It is like the Tolkien’s Fellowship of the Ring.

Nine people chosen from different races and culture. Not all the people liked, loved, or even carried for the others. However they were all thrown together by forces above them and tasked with a mission. As they journeyed through the land, they experienced betrayal and pain along with self-sacrifice and love. In a word, they needed each other.

It is the same with us. We are all on a mission with Jesus through the land of darkness awaiting for the fullness of the Kingdom to come. In following the King, we have bound ourselves to people of different races and cultures. There are those people and cultures we like and love along with those who we don’t. Yet we all are walking together with our Lord – and we all need each other, just like the Fellowship needed all nine members.

And just like Tolkien’s Fellowship, our fellowship looks different at different times. It may be a formal group of nine (i.e. the organized church with a building and all that) or it may be three friends riding across the land searching for lost love ones or two Hobbits walking through hell itself.

The manner or structure of what the church looks like doesn’t matter as much as some may think it does. At the core we are to be a fellowship on mission with our Lord walking through the darkness with those we love and those we are learning to love.

Suffering According to Jesus

jesus icon sufferingJesus was no stranger to suffering.

Not only did Jesus experience all the typical pain of life (hunger, pain, sickness, death of friends and family), he also lived under an oppressive regime which commonly used violence to keep the masses under control. In 6 C.E. when Jesus was about 10 years old, the Roman army killed Judas of Galilee and lined the roads around Sepphoris (4 short miles from Nazareth) with the corpses of 2,000 crucified men. Growing up so close to Sepphoris, it’s a safe bet that Jesus would have heard about the deaths. He might of even had family members or, at the very least, known people whose family was directly involved in the rebellion.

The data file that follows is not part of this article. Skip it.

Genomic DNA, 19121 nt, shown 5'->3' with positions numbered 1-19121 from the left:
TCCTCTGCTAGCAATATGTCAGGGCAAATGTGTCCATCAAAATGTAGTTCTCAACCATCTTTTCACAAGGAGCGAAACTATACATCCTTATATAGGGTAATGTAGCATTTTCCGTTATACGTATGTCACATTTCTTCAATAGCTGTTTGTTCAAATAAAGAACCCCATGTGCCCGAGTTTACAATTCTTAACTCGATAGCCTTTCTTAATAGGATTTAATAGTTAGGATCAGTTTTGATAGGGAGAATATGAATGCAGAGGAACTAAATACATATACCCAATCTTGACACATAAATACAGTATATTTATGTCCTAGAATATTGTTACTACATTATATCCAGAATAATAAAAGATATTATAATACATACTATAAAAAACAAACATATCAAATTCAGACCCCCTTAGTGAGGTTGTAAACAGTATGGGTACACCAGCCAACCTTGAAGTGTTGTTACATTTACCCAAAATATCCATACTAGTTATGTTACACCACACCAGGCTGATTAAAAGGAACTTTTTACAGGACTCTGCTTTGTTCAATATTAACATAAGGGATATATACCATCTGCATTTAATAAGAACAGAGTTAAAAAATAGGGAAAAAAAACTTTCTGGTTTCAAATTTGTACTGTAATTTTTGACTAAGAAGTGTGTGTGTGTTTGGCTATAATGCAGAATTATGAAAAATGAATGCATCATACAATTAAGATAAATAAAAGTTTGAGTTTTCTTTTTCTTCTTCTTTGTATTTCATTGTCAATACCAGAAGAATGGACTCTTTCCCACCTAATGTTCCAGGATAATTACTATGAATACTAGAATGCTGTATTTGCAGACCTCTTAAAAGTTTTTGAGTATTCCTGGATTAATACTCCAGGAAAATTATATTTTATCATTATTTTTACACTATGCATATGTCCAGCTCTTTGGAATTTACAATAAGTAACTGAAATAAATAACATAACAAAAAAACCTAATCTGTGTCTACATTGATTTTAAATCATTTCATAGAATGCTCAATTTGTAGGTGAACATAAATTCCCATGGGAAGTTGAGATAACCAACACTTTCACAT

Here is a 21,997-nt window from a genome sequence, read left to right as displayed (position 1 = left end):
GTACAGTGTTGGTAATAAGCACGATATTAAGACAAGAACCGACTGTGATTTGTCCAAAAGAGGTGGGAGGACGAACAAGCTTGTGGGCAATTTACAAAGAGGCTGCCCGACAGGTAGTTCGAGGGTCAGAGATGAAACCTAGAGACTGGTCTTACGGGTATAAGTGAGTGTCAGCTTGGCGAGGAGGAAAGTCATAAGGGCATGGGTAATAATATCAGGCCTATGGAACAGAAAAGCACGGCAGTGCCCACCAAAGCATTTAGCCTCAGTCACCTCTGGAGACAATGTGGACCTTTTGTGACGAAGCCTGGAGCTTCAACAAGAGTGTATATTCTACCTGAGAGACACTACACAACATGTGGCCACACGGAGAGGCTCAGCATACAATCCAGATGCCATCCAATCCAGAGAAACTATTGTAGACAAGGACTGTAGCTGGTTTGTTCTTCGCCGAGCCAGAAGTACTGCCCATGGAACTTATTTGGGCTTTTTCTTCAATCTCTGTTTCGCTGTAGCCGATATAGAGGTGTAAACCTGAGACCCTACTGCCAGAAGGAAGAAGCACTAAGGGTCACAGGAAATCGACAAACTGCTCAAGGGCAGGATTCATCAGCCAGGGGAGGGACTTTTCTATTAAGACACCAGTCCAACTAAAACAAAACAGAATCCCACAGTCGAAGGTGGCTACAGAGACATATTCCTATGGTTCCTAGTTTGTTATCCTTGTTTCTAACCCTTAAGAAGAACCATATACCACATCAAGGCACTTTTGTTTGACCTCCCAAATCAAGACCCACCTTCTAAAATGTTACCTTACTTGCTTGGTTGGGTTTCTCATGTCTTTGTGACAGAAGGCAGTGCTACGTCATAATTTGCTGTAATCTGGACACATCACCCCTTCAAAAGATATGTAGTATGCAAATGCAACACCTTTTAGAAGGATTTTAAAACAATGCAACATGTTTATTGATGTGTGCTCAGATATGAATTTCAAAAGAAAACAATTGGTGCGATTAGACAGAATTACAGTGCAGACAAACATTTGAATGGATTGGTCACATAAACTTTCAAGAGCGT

Knowing that Jesus experienced the hardship of life (harder, I would say, than myself or many others here in the USA), it worth paying attention to what he says about suffering. As in, does he consider pain and suffering to be part of the divine plan of God? A method of purification or a teaching moment? Or does he offering some other reason as to why pain and suffering happens?

In what is now the fifth post in a series about the “Sovereignty of God” I would like to look how Jesus on this topic. (For those just now joining, you can find the first four posts here, here, here and here.) I know this is a HUGE topic so please forgive me if I seem to skim over things. My goal is to look at the overall message of Jesus to capture the jest of his viewpoint.

War Zone

In reading the four Gospels, one thing that stands out is Jesus’ battle with the forces of evil. He is constantly driving out demons and rebuking the forces of nature. Sadly a lot of modern folks in the West skip over these parts as they don’t believe in the supernatural. Rather they think that these verses are remnants of a lesser culture where people believe in all kinds of false things. To these folks, the main point of the Gospels is Jesus’ teachings about love, acceptance and ethics.

However if we are to take the Scriptures seriously, we must admit that this world in which we live has an invisible supernatural element to it (a view, BTW, that majority of the world throughout the ages has held). In his book God at War, Greg Boyd gives a convincing argument that the Scriptures were written with the believe that God is at war with evil, pain, and death. This means that Jesus’ actions of healing the sick and casting out demons were not philosophical actions, but rather battles against the forces of evil.